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Who Knew? A Bigger Wedding Could Equal a Happier Marriage

Beth Greenfield
Senior Writer
August 20, 2014

Gif: Lyndsay Undseth Photography/Anjelika Temple

Eloping at city hall may seem like a sign of love so true and everlasting that there’s no need to muddle it with elaborate wedding plans, but new research points to another finding: that having a formal wedding — the larger the better — may lead to a happier marriage down the road.

“We know from social psychology research that people like to be consistent, so making a public declaration of commitment may help people follow through on their commitments,” Galena K. Rhoades, co-author of the study, released by the National Marriage Project at the University of Virginia, told Yahoo Health in an email. “This finding may also reflect that couples who have stronger communities and greater social support tend to do better,” she said.  

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The study, co-authored by Rhoades and Scott M. Stanley, both University of Denver research associate professors of psychology, was based on new data from the Relationship Development Study, funded by the National Institute of Child Health and Human Development. They looked closely at 418 new marriages, analyzing the history of the relationships, prior romantic experiences, and the reported quality of the couples’ marriages.

“Most of the individuals who married over the course of our study, 89 percent in all, reported having had a formal wedding. Those who did reported higher marital quality than those who did not,” the researchers wrote.

In the study, having more guests at a wedding was associated with higher marital quality. To illustrate this association, researchers created groups of those who had weddings with 50 or fewer, 51 to 149, or 150 or more guests. Of those with 50 or fewer attendees, 31 percent had particularly high marital satisfaction; those percentages rose to 37 percent in the 51-to-149 attendees category, and 47 percent for those who had had 150 or more people at their wedding.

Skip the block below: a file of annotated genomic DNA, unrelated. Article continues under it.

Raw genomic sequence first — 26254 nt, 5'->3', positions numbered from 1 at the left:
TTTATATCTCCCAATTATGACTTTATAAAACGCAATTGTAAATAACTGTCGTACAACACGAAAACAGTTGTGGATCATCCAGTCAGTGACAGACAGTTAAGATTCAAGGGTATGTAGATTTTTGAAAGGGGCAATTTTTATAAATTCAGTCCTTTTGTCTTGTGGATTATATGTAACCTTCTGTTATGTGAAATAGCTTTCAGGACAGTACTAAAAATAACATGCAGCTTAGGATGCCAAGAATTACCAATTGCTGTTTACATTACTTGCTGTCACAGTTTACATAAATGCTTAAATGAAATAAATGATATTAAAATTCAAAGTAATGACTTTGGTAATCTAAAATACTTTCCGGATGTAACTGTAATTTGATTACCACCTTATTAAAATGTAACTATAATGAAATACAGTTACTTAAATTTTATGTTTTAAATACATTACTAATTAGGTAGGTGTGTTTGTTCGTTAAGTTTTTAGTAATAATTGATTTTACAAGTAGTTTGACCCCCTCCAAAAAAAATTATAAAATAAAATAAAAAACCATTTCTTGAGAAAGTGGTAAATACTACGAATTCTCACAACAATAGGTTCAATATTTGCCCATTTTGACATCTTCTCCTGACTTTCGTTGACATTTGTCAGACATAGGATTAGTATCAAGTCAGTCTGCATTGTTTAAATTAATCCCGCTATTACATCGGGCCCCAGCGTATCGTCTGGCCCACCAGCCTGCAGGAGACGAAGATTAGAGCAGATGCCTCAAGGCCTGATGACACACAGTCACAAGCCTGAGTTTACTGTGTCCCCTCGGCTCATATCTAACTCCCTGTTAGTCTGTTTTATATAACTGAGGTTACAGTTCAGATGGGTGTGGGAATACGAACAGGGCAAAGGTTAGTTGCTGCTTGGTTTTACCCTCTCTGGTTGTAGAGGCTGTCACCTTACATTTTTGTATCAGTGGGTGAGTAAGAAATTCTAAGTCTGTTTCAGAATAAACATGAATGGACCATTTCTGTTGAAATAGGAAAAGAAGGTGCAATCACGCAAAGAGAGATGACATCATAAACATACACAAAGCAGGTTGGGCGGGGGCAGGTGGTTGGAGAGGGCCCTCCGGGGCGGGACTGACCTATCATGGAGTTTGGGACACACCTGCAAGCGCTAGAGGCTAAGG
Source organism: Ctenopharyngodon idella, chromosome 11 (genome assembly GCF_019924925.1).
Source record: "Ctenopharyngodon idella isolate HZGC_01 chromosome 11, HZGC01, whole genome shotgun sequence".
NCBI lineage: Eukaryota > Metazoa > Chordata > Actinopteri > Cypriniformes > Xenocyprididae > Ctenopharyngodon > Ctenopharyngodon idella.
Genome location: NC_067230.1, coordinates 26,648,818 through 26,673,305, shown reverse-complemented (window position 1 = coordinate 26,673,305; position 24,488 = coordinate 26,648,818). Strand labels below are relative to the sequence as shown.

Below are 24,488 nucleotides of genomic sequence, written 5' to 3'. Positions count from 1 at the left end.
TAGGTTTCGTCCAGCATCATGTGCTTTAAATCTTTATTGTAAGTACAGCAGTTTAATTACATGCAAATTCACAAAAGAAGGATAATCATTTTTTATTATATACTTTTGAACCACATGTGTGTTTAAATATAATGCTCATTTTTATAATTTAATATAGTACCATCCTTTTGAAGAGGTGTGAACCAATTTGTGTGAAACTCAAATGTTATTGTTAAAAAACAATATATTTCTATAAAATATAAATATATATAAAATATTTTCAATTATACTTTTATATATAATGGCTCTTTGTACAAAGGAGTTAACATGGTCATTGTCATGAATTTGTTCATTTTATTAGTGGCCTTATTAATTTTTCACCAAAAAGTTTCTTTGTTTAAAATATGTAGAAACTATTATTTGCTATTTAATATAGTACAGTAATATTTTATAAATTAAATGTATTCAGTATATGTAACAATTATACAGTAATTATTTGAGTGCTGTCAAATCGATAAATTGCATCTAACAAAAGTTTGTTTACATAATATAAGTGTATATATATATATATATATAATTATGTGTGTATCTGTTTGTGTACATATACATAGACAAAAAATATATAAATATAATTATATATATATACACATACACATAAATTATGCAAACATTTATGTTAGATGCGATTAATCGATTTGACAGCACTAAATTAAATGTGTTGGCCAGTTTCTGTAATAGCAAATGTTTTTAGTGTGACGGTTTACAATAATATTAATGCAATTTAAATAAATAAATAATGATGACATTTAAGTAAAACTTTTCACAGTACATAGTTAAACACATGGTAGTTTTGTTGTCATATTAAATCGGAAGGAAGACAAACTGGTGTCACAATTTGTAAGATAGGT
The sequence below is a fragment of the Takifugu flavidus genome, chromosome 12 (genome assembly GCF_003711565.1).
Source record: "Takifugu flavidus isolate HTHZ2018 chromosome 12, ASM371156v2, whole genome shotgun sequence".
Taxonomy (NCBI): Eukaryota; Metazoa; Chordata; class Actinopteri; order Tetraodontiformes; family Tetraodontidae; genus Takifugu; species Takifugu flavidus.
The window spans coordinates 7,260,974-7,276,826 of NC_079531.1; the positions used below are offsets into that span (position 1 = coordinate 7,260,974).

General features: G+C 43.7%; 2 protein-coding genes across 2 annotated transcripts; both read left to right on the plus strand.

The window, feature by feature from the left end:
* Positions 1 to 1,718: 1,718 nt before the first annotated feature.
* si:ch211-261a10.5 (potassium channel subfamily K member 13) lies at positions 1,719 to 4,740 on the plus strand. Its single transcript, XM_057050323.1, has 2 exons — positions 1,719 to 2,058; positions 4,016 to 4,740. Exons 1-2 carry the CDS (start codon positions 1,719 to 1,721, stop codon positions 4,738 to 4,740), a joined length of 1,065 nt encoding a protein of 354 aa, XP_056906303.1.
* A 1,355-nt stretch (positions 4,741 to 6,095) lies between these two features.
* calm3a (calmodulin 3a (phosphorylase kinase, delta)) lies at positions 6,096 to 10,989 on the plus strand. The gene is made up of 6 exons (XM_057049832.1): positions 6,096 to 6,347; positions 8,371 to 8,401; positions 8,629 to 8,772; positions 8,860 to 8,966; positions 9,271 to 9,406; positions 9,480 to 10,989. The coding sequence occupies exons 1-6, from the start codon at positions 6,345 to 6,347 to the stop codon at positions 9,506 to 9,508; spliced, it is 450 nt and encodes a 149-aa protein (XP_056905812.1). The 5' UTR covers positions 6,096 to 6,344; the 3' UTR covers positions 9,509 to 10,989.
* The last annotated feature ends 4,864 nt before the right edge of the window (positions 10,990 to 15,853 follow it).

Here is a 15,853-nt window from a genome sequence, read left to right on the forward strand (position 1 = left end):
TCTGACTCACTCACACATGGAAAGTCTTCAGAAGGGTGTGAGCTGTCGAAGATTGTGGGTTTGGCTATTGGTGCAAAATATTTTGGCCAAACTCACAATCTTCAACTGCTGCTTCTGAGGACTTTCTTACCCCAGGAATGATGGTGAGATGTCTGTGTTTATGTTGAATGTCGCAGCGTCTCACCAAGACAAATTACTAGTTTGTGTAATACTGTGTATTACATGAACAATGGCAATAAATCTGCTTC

“Small or large, wedding ceremonies also reflect and enhance the community context of marriages. Weddings, after all, are public celebrations involving family, close friends, and often a wider network of people around a couple,” they added. “Emile Durkheim, the celebrated sociologist, is famous for arguing that community, and the rituals associated with collective life, give meaning, purpose, and stability to social life. The association between having a wedding and having a stronger, happier marriage could reflect two dynamics in this context. First, weddings may foster support for the new marriage from within a couple’s network of friends and family. Second, those who hold a formal wedding are likely to have stronger social networks in the first place.”

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A formal wedding with many guests was not the only formula for success, though. Among the other findings:

• Those who had had more romantic experiences, such as having had more sexual or cohabiting partners, were less likely to forge a high-quality marriage than those with a less complex romantic history — which might seem counterintuitive. “It is surprising,” Rhoades said. “In most parts of our lives, more experience is better, but here we found the opposite. We think that more relationship experience may give people a greater sense of what the alternatives are, which may make them more likely to compare their marriages to past relationships or experiences. More experience in relationships also means more experience breaking up, and so it might set up a mindset that future relationships are also more fragile.” 

• Spouses who had kicked off their relationship by “hooking up,” reported slightly less marital satisfaction than those who had waited a while before having sex — something that jibes with other past research, such as a 2012 study that found that women who waited a whopping 182 days before having sex with their partner reported better intimacy and social support in their relationships.

• Couples that “slid” into living together rather than talking it out and making a conscious, definitive decision about cohabiting had slightly lower marital quality later on. 

But all is not lost, Stanley noted, if you’ve already set up your present marriage to be seemingly less successful than it could have been — at least according to these findings. “No one is doomed because of their past,” he told Yahoo Health. “Anyone can start going a bit slower, and start making decisions about important aspects of relationships — especially important relationship transitions — and improve their odds of making an existing relationship better, or finding the best partner for themselves in the future.”